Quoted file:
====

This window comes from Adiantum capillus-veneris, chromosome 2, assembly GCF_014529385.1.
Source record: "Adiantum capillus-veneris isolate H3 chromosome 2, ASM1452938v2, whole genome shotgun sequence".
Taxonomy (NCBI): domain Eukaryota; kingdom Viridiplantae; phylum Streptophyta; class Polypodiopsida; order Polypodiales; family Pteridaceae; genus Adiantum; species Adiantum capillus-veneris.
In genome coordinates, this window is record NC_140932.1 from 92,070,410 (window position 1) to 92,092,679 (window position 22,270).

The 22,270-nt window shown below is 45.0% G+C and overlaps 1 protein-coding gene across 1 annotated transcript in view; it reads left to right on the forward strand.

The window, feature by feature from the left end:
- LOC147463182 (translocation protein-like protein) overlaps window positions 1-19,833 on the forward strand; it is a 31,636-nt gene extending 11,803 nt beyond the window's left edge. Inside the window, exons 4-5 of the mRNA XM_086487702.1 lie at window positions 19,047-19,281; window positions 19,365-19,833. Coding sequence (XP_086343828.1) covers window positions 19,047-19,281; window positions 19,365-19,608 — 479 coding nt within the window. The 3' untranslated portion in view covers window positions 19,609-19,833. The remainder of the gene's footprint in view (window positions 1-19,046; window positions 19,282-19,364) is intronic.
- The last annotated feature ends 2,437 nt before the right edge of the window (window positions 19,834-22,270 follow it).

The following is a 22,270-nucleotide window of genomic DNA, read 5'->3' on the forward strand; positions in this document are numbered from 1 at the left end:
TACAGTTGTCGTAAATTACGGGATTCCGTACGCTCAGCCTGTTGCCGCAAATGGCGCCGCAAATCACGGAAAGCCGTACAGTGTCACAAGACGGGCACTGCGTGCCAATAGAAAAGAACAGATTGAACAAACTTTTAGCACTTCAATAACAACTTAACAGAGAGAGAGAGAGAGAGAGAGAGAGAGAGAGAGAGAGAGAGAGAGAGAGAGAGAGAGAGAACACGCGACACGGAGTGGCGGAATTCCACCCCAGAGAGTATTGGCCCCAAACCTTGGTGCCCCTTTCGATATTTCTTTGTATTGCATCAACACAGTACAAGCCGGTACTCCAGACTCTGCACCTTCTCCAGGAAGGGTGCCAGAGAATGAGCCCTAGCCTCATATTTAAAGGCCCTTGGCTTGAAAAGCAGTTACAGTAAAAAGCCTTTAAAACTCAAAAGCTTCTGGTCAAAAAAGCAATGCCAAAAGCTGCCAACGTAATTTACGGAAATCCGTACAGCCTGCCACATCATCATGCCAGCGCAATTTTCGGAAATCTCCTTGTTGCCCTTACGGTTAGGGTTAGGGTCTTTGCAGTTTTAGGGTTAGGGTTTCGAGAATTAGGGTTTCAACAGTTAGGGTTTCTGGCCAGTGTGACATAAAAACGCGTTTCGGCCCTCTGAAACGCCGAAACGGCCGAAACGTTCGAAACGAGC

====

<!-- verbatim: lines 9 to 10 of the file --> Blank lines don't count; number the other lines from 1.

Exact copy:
The following is a 22,270-nucleotide window of genomic DNA, read 5'->3' on the forward strand; positions in this document are numbered from 1 at the left end:
TACAGTTGTCGTAAATTACGGGATTCCGTACGCTCAGCCTGTTGCCGCAAATGGCGCCGCAAATCACGGAAAGCCGTACAGTGTCACAAGACGGGCACTGCGTGCCAATAGAAAAGAACAGATTGAACAAACTTTTAGCACTTCAATAACAACTTAACAGAGAGAGAGAGAGAGAGAGAGAGAGAGAGAGAGAGAGAGAGAGAGAGAGAGAGAGAGAGAACACGCGACACGGAGTGGCGGAATTCCACCCCAGAGAGTATTGGCCCCAAACCTTGGTGCCCCTTTCGATATTTCTTTGTATTGCATCAACACAGTACAAGCCGGTACTCCAGACTCTGCACCTTCTCCAGGAAGGGTGCCAGAGAATGAGCCCTAGCCTCATATTTAAAGGCCCTTGGCTTGAAAAGCAGTTACAGTAAAAAGCCTTTAAAACTCAAAAGCTTCTGGTCAAAAAAGCAATGCCAAAAGCTGCCAACGTAATTTACGGAAATCCGTACAGCCTGCCACATCATCATGCCAGCGCAATTTTCGGAAATCTCCTTGTTGCCCTTACGGTTAGGGTTAGGGTCTTTGCAGTTTTAGGGTTAGGGTTTCGAGAATTAGGGTTTCAACAGTTAGGGTTTCTGGCCAGTGTGACATAAAAACGCGTTTCGGCCCTCTGAAACGCCGAAACGGCCGAAACGTTCGAAACGAGC